Strong U.S. sales in December capped a remarkable year for the auto industry — especially Japanese brands — and 2013 could be even better.
Sales of new cars and trucks are expected to total 14.5 million after all carmakers announce figures on Thursday. That is 13 percent better than 2011 and the best performance in five years.
U.S. sales of models manufactured in Indiana in 2012 by General Motors, Toyota, Honda and Subaru outpaced the national rate, rising 17 percent, from 1.47 million to 1.72 million.
In 2012, Americans had plenty of incentive to buy new cars and trucks. Unemployment eased. Home sales and prices rose. And the average age of a car topped 11 years in the United States, a record that spurred people to trade in. Banks made that easier by offering low interest rates and greater access to loans, even for those with lousy credit.
"The U.S. light vehicle sales market continues to be a bright spot in the tremulous global environment," said Jeff Schuster, senior vice president of forecasting for LMC Automotive, a Detroit-area industry forecasting firm.
Year-end deals on pickup trucks and the usual round of sparkling holiday ads helped December sales jump 10 percent, to more than 1.3 million, auto pricing site TrueCar.com predicted. That would translate to an annual rate of more than 15.6 million, making December the strongest month of 2012.
Toyota, which has recovered from an earthquake and tsunami in Japan that crimped its factories two years ago, said Thursday that sales jumped 27 percent for 2012. December sales were up 9 percent. Unlike 2011, the company had plenty of new cars on dealer lots for most of last year.
Toyota reported a big increase in sales of models manufactured in Indiana at its Princeton plant. Sales of the top-selling Camry increased 31 percent, from 308,000 to 404,00. Highlander sales rose 19.6 percent, to 121,00. Sienna sales crept up 3 percent, to 114,00; and Sequoia sales ticked up 1 percent, to 13,151.
Nationally, Honda sales rose 24 percent for the year, with sales of the Civic, which is manufactured in Greensburg, rising a whopping 44 percent, from 221,000 to 318,000.
Subaru, which makes the Outback, Legacy and Tribeca in West Lafayette, saw sales rise 26 percent nationally. Sales of the Outback rose 12.6 percent, to 117,500. Legacy sales were up 11.1 percent, to 47,000. Tribeca sales fell 26 percent, to 2,075.
Nissan and Infiniti sales were up nearly 10 percent as the Nissan brand topped 1 million in annual sales for the first time.
Volkswagen led all major automakers with sales up a staggering 35 percent.
Chrysler, the smallest of the Detroit carmakers, had the best year among U.S. companies. Its sales jumped 21 percent for the year and 10 percent in December.
Demand was led by the Jeep Grand Cherokee SUV, Ram pickup and Chrysler 300 luxury car.
But full-year sales at Ford and General Motors lagged. GM's rose only 3.7 percent for the year, while Ford edged up 5 percent. For December, GM sales rose 5 percent, while Ford was up 2 percent.
GM executives said the company has the oldest model lineup in the industry, yet it still posted a sales increase and commanded high prices for its cars and trucks. The company plans to refurbish 70 percent of its North American models in the next 18 months and expects to boost sales this year.
GM North American President Mark Reuss said the company won't give away cars and trucks with discounts like it has in the past, especially when it's in the midst of its biggest product update ever.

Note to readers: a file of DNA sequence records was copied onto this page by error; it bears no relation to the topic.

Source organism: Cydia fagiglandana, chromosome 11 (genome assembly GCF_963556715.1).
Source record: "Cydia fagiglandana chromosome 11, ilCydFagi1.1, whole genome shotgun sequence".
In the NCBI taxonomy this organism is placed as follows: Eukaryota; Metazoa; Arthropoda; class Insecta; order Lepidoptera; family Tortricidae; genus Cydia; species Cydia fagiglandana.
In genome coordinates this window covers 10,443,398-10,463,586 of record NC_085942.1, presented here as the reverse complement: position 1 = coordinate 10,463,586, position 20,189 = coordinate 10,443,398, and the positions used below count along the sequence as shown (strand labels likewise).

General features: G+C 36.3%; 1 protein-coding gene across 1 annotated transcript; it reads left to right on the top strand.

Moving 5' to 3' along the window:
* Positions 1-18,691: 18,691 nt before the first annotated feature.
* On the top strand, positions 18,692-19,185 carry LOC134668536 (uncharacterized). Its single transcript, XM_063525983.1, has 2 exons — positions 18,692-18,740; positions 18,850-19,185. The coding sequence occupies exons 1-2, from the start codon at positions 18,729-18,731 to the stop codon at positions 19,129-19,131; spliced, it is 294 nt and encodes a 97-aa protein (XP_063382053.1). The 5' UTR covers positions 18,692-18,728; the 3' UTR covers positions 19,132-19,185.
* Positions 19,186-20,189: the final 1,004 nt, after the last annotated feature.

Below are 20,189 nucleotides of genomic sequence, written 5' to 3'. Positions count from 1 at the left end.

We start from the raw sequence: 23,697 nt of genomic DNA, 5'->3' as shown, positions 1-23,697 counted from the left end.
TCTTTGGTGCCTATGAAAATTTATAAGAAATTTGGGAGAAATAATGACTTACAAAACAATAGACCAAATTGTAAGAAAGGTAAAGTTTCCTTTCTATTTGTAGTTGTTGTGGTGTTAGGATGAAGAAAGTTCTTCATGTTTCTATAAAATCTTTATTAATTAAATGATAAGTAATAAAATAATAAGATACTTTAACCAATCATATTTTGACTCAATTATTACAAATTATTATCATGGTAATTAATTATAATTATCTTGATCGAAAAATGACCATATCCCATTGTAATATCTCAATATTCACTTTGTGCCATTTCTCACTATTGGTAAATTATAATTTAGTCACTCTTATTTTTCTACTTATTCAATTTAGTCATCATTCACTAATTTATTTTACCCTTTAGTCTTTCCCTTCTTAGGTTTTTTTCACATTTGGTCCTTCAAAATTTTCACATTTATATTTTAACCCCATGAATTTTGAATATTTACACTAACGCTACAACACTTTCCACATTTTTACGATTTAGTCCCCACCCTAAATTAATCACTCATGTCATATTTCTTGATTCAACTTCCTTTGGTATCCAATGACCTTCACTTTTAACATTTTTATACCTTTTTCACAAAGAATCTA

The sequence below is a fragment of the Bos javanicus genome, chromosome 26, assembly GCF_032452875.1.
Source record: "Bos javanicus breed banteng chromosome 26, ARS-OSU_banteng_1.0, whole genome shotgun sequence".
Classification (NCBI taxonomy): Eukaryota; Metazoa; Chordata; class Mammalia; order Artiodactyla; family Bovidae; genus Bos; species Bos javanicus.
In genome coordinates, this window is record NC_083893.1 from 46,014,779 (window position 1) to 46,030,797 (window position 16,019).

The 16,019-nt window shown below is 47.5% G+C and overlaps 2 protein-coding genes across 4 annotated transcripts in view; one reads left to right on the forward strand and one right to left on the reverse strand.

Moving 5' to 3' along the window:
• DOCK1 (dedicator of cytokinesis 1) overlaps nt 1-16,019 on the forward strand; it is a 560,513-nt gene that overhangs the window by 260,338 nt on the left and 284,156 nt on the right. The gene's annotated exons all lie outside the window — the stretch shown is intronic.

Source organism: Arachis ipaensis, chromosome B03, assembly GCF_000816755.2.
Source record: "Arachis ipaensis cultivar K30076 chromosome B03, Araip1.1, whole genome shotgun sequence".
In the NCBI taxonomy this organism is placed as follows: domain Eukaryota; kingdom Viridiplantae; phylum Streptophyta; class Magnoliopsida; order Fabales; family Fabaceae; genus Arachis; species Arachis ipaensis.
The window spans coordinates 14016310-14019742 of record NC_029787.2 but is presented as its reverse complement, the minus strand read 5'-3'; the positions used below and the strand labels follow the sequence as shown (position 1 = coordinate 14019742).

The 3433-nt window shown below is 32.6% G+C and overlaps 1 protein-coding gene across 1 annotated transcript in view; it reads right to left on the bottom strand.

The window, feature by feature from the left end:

"Give us 18 months and you're going to see the whole portfolio turned," said Reuss.
In Indiana, GM makes the GMC Sierra and the Chevrolet Silverado. Silverado sales slipped less than 1 percent, to 415,000. Sierra sales rose 5.4 percent, to 157,000.
Ford said that even though the fiscal cliff deal raised tax rates on individuals making more than $400,000 and couples making more than $450,000 a year, it doesn't see a huge impact on auto sales.
Its chief economist, Ellen Hughes-Cromwick, said only 2 percent of new-vehicle buyers have income in that upper tax bracket, and they tend to purchase even if there is a change in their after-tax income.
She said Ford is more concerned about an increase in the payroll tax, which is scheduled to bounce up to 6.2 percent this year from 4.2 percent in 2011 and 2012. That amounts to a $1,000 to $1,500 tax increase per household, she said.
"We will look at that closely because it will crimp spending in the months ahead," she said.
December featured year-end deals on GM's big pickup trucks; the company offered discounts of up to $9,000 to help clear growing inventory. The move worked.
GM cut its full-size pickup supply by more than 20,000 in December to about 222,000.
Overall, though, analysts said the industry eased up on promotions such as rebates and low-interest financing. Car and truck buyers paid an average of $31,228 per vehicle last month, up 1.8 percent from December 2011.
The year's sales of 14.5 million were far better than the bleak days three years ago when they fell to 10.4 million, a 30-year low as the economy tanked and GM and Chrysler went through bankruptcy protection. But sales still aren't back to the recent peak of around 17 million in 2005.
The Polk auto research firm predicted even stronger U.S. sales for 2013, forecasting 15.3 million as the economy continues to improve. Polk, based in Southfield, Mich., expects 43 new models to be introduced, up 50 percent from last year. New models usually boost sales.
The firm also predicts a rebound in sales of large pickups and midsize cars. All eight of the top manufacturers are strong and introducing new vehicles, and that should bring competition and lower prices in those segments, according to Tom Libby, lead North American analyst for Polk.
But the firm's optimistic forecasts hinge on Washington reaching an agreement on government debt limits and spending cuts.